GL: In your project Dr. Ingram you explored the complex relationship between memory and photography, giving an extended portrait of someone through their objects and old photos. Can you talk about this less traditional approach to portraiture?
AI: Dr. Ingram was a project about my Grandfather that I’d been planning for a while, documenting his life and his adventures. You always think of your loved ones being around forever, but that is never the case, and unfortunately my Grandfather passed away before I was able to begin the project. All that was left were his stories and his possessions that he had collected throughout his life.
Like a lot of elderly people, my grandfather was a bit of a hoarder, never throwing anything away, and as a result, his home was filled with unique and unusual anecdotes that offered us snippets into his life. The project was more a way of me and my family remembering him through these personal belongings that we found whilst clearing out his home, and explores whether or not you can evoke memories and emotions through physical objects.
Whilst the project doesn’t contain any photographs of my Grandfather that I had taken myself, I used these unusual objects, as well as archive imagery, to create a portrait of his life and explore our obsessions with material things and what remains when we’re gone.
GL: What is the most inspirational advice or lesson you received relating to your photographic practice?
AI: Robert Capa once said, “if your pictures aren’t good enough, you’re not close enough.” That is something that has resonated with me from the moment I heard it. A lot of people seem to think that he’s on about how physically close you are to a subject, but what I take him to mean is in your emotional connection with the subject. Whether you are photographing a person, or an object, or a place, if you haven’t taken the time to really understand the subject and create a connection with it, then to me, the image has failed. On commercial jobs I have to shoot in a very fast paced digital world with quick turn arounds, but what I love about shooting personal work is that you have the time to fully engross yourself within the story and completely slow down the whole process. Shoot less, listen more, and then you’ll find what you’re looking for.
GL: You’ve said that your work is fundamentally about people. What skill do you consider essential when approaching a subject and their story?
AI: Be kind and smile. It’s as simple as that. First impressions are so important, and you need to be understanding and sensitive with your subject. Some people are really comfortable in front of the camera, but others aren’t. It’s a really unnatural thing to do for a lot of people, and I hate it when I’m being photographed. The most important thing though is to make your subject feel comfortable around you and let them feel that they can trust you. Listen to what they’re saying. Sometimes you have a couple of hours with a person so you have they time to talk to them before and you can build this relationship with them. Other times you have a matter of minutes. Whatever the situation, the principle for me is still the same.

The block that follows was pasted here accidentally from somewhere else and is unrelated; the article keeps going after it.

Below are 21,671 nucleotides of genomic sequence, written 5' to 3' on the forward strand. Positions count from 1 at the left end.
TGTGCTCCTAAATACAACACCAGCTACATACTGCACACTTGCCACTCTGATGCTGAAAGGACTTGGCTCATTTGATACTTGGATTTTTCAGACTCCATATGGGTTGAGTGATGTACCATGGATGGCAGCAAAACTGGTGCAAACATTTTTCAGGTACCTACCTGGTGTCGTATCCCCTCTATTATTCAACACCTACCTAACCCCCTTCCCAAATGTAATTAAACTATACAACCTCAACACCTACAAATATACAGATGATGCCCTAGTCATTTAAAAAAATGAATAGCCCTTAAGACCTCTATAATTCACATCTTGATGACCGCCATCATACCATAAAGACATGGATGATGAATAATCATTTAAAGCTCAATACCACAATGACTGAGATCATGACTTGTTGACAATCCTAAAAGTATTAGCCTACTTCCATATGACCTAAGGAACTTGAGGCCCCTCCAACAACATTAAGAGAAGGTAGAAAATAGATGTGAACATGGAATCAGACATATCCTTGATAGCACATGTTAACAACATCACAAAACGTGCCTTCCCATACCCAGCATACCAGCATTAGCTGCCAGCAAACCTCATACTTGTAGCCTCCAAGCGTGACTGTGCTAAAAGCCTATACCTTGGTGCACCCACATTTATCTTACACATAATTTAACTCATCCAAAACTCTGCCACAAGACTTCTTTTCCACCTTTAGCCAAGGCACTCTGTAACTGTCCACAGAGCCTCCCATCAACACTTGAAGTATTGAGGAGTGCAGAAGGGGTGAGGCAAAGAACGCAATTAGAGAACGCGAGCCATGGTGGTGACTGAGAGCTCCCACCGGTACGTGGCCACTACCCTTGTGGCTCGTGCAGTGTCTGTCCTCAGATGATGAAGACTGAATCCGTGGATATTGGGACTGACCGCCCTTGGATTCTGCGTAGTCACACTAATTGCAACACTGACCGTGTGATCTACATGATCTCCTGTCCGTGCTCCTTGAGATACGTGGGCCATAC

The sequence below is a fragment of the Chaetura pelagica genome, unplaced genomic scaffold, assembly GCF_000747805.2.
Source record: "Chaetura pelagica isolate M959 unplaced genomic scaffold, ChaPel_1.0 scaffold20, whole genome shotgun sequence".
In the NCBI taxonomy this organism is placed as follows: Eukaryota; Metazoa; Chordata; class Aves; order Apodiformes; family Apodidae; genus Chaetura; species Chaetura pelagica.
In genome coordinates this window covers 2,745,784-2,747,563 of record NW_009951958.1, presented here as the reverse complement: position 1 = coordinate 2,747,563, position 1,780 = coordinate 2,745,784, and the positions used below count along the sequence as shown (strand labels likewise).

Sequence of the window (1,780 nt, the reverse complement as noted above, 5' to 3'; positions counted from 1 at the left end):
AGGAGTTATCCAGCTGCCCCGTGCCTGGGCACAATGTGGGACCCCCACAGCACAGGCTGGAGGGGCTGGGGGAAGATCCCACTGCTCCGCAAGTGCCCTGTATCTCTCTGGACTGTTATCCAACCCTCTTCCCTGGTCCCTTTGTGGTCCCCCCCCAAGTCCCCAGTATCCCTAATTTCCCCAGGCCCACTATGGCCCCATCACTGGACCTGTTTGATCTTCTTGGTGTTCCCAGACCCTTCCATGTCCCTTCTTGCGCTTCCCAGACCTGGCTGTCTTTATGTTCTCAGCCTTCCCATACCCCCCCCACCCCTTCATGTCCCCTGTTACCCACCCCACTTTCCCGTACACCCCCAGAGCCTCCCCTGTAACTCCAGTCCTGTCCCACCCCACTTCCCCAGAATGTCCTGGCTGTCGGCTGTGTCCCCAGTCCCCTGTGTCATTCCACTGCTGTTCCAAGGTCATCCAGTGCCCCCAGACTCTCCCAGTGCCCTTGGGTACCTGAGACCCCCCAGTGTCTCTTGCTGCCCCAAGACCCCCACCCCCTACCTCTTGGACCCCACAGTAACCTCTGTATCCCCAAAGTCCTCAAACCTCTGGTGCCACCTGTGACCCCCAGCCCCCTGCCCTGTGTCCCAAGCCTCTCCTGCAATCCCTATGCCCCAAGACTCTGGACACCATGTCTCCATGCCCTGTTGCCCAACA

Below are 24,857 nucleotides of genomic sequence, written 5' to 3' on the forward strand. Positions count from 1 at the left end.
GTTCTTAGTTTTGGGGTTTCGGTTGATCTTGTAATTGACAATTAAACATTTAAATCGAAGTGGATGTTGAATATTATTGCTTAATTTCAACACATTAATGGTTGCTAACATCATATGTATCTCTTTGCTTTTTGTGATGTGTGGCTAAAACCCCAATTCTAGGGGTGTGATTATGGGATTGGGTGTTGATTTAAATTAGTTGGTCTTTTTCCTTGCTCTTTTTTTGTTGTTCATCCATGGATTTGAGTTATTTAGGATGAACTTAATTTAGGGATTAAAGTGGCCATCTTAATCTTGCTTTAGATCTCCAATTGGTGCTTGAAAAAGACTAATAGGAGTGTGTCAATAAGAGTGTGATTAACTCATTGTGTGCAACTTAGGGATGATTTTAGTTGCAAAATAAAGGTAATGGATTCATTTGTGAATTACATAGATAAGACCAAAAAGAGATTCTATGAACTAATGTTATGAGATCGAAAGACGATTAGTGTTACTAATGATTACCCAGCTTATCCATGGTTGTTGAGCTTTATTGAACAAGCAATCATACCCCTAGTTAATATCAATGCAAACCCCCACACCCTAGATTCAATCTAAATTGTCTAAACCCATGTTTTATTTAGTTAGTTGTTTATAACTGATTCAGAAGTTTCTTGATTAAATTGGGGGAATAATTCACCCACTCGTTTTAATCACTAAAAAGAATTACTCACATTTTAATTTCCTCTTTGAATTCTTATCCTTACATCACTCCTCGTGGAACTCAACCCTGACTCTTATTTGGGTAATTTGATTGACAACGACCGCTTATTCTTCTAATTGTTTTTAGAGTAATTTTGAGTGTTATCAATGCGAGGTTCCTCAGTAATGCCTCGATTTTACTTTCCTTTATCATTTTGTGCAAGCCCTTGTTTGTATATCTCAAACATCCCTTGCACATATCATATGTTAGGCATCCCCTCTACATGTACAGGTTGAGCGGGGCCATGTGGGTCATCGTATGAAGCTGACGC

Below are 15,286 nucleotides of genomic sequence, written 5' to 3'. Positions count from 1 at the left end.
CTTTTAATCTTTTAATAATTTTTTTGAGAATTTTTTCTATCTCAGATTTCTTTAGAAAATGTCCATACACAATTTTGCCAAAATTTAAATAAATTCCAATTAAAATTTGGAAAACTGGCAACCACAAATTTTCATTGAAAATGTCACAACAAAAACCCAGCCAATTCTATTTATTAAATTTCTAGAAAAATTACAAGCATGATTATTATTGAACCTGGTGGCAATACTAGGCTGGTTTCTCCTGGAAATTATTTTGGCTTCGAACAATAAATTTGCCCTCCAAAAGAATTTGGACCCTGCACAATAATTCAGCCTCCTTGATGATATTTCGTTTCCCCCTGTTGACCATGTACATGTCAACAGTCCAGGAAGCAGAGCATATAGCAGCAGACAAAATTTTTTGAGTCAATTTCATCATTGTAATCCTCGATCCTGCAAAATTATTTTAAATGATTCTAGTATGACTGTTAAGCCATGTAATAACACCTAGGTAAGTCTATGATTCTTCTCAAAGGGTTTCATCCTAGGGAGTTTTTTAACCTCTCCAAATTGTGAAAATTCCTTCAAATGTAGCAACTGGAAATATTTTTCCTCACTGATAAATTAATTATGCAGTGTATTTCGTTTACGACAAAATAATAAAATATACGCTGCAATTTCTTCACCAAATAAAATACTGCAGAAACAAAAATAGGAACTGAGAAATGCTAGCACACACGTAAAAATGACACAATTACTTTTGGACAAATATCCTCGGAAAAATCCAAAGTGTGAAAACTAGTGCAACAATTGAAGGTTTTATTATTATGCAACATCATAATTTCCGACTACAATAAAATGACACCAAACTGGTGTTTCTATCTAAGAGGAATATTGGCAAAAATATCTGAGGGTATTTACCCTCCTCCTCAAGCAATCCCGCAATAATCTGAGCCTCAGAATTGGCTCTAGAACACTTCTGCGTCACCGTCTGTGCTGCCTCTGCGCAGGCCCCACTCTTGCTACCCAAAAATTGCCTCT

GL: Tell us about your new project The Gatekeepers, how did the idea come to mind?
It focuses on Island Wardens that spend their lives in quiet solidarity on the remote islands surrounding the UK, far away from the crowded, overpopulated landscapes of our urban world. With limited access to the mainland during the winter months, no mains electricity, and under constant attack from harsh storms and perilous currents that can see them marooned for weeks at a time, it’s not a role many are suited for.
This ongoing project documents the lives of these rangers, exploring how they have come to adapt living in such remote circumstances, and questioning their place within our modern world. The idea for the project came about whilst speaking to the coxswain of the St Davids Lifeboat whilst I was shooting David’s House. He told me about this couple who spend all year living on Skomer, the small island just off the coast of Pembrokeshire and I immediately thought how bizarre that was and wondered how they coped living on such a remote location all year round.
Over the next two years I’m going to be visiting these remote islands and spending a week on each, living with the wardens and exploring what life is like living in some of the most beautiful, yet inhospitable landscapes in the UK.
GL: What’s next for your career?
AI: My main focus will be shooting The Gatekeepers. It’s completely self funded and a real labour of love, so will take up the majority of my free time over the next couple of years. Aside from that I’ll be continuing to work on various commissions and ad jobs around the UK.